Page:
David Hull to be new RWNYC Chief

The Ringing World is delighted to announce the appointment of David Hull as the next Ringing World National Youth Contest Organiser. David has been involved in the youth contest since 2012 as a team co-leader firstly with the Yorkshire Puds (jointly with Jennie Town) and latterly with the Yorkshire Tykes (jointly with Jane Lynch). He was also chief Local Organiser when the contest was held in York in 2013.

In his day job David works as a senior manager at the University of York, where he has a wide remit encompassing project management, strategic planning and risk assessment. He has been tower captain at St Wilfrid’s RC Church in York since 2002, organising the band for Sunday ringing and practices, as well as numerous tower outings and social events. The band has a number of young ringers, including some who David has been teaching to ring using the ART training scheme. David’s wife, Alison, and their two children also ring in York: son Ewan has rung in the RWNYC every year since 2012 and daughter Eliza hopes to take part in the future.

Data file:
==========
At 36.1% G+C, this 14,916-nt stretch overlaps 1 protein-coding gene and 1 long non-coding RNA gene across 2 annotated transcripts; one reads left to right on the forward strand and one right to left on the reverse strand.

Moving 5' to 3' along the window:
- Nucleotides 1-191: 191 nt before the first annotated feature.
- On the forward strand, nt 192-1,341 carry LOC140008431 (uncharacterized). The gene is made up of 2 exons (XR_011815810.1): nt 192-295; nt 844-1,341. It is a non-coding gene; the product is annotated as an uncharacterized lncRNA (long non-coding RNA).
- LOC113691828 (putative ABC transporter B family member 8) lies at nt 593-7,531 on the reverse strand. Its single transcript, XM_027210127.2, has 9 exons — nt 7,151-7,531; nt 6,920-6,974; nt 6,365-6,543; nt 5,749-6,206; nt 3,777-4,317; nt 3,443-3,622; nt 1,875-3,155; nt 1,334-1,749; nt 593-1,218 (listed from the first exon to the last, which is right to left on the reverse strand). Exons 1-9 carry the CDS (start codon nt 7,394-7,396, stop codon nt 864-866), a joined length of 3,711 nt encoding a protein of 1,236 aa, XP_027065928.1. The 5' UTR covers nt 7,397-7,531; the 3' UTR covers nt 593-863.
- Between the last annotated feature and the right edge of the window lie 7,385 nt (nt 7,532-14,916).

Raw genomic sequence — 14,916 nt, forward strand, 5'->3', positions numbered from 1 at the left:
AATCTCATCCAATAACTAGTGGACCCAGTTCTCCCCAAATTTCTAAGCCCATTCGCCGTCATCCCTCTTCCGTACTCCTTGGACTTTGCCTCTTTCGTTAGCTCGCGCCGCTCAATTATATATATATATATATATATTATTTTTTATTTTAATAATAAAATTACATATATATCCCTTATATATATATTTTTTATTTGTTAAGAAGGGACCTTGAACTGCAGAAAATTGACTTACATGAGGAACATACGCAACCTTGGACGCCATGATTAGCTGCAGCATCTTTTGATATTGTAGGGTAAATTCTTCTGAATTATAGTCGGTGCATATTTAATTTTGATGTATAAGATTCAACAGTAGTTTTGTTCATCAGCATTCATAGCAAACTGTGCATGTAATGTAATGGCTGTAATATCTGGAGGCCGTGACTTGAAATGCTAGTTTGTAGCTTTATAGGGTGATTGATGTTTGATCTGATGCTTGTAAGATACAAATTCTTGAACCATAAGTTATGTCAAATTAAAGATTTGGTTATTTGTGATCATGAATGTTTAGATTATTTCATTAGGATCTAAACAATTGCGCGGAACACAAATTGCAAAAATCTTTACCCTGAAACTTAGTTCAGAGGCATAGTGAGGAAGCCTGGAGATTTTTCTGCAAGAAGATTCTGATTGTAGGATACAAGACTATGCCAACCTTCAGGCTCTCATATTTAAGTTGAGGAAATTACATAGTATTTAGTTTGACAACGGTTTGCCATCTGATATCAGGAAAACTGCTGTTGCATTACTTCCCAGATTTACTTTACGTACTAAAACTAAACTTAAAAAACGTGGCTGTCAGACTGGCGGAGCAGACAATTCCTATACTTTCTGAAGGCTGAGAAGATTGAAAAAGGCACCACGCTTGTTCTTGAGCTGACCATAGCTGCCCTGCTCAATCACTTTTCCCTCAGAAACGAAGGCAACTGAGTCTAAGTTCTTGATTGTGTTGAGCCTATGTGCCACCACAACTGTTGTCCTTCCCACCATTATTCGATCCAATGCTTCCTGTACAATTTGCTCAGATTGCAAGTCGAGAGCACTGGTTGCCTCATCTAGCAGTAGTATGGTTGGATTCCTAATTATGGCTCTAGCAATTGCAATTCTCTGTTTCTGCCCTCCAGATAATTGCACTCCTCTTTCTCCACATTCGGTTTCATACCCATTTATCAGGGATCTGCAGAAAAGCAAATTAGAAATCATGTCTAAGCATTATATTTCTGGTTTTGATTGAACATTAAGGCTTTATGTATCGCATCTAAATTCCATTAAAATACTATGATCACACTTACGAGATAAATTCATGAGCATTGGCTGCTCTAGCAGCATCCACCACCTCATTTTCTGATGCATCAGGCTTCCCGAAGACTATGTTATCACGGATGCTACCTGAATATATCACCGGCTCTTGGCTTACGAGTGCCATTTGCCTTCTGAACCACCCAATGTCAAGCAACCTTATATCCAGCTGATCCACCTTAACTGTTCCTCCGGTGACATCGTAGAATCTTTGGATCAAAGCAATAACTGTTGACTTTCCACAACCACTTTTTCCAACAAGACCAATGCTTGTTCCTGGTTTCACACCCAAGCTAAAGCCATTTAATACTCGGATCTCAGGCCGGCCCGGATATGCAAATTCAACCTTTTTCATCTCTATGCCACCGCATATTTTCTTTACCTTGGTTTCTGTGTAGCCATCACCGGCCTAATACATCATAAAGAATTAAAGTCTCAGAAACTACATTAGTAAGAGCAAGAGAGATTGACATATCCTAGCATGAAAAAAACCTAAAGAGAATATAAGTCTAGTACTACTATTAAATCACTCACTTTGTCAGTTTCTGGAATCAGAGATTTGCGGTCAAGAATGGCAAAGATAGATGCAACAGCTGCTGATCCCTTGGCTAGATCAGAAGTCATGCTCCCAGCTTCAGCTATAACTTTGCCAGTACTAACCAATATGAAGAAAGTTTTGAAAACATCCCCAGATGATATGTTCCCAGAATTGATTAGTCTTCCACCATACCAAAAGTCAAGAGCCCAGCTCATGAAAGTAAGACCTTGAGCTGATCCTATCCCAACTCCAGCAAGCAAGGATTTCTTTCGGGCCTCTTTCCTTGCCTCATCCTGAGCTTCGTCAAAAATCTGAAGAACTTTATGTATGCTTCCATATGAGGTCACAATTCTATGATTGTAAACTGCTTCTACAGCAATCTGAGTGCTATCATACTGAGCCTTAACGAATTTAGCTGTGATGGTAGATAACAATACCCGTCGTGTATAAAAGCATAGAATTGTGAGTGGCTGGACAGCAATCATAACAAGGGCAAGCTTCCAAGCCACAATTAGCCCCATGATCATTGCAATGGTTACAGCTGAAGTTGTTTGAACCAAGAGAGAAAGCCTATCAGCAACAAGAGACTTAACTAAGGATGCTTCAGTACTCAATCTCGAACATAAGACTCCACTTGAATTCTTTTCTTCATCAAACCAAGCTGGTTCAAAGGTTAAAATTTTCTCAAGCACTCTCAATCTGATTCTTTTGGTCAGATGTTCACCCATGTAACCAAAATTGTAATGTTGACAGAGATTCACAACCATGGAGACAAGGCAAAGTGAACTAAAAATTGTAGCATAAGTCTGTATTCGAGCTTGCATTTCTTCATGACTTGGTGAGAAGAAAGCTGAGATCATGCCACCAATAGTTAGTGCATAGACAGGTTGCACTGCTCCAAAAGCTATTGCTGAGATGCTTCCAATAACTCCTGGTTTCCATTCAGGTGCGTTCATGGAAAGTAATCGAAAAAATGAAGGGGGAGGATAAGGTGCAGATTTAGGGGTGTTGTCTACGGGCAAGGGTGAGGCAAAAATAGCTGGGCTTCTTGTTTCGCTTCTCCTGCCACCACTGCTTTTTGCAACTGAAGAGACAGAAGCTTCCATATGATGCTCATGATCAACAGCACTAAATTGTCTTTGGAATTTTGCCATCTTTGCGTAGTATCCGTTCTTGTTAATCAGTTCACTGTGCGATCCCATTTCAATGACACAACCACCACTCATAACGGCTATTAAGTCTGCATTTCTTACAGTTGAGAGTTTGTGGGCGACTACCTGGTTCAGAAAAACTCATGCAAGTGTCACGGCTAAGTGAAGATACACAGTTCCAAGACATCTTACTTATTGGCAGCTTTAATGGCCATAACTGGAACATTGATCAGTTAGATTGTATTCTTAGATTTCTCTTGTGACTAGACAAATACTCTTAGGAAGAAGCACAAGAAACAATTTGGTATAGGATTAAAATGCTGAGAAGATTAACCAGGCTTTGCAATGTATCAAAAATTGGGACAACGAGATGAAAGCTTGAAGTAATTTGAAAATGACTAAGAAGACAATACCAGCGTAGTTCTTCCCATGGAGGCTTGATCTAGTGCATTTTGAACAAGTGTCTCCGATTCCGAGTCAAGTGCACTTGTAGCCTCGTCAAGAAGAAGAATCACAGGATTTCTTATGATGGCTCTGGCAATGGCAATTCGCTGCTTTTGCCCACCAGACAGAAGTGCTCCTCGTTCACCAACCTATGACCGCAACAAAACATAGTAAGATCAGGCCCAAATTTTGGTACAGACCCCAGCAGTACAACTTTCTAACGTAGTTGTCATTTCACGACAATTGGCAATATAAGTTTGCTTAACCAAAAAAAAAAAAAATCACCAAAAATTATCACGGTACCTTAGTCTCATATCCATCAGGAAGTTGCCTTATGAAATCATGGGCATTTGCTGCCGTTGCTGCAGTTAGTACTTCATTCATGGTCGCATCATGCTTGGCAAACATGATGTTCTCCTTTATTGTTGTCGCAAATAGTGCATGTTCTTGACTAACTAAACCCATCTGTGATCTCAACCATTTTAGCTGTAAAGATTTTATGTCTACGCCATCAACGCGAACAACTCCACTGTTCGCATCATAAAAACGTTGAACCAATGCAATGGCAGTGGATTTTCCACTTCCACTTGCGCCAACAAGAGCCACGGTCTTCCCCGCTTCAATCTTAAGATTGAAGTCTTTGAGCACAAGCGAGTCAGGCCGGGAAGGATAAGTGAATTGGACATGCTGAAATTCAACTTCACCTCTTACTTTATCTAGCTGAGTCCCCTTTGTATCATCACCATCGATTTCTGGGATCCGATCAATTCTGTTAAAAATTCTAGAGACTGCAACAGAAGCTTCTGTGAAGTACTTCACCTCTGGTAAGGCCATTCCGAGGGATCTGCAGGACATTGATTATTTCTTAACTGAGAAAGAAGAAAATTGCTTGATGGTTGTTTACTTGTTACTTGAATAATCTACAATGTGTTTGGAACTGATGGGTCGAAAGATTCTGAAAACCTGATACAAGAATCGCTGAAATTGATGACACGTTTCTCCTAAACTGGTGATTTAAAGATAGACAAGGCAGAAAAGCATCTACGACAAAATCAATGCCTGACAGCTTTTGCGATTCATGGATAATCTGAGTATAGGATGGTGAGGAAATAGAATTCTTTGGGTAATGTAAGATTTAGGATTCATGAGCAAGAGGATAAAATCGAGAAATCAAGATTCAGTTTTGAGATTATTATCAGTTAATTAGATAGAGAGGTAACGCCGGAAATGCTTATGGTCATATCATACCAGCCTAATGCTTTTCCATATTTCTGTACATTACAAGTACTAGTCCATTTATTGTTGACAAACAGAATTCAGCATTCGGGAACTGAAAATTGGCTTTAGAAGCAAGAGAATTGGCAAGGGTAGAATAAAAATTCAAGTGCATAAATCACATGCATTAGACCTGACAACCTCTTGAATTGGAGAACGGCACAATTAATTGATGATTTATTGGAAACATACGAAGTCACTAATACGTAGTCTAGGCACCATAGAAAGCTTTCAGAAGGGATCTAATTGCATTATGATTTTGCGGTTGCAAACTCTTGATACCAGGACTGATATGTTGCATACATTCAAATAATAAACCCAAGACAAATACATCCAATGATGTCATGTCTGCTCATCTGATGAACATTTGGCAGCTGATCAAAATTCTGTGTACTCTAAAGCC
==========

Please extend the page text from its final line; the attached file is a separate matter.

David created and helps to maintain the RWNYC website, and he is also Archivist for the National Twelve-Bell Striking Contest. He has recently undergone Church of England Safeguarding training provided by York Minster. A nationally known ringer, conductor and composer with a wide range of contacts in the Exercise, David will be building on the dedicated work of Linda Garton, who retires from the position of Organiser at the end of the 2018 RWNYC on 7th July.

David said: “The RWNYC is one of the big successes in ringing from the last ten years. It is an excellent day that provides a focus for teams of young ringers, both in competing against and socialising with other ringers their own age from across the country. It has also been the stimulus for the creation of some of those groups. I am very pleased to be taking over the reins as contest organiser from Linda,and thank her for her considerable work over the last few years.”

Robert Lewis, Editor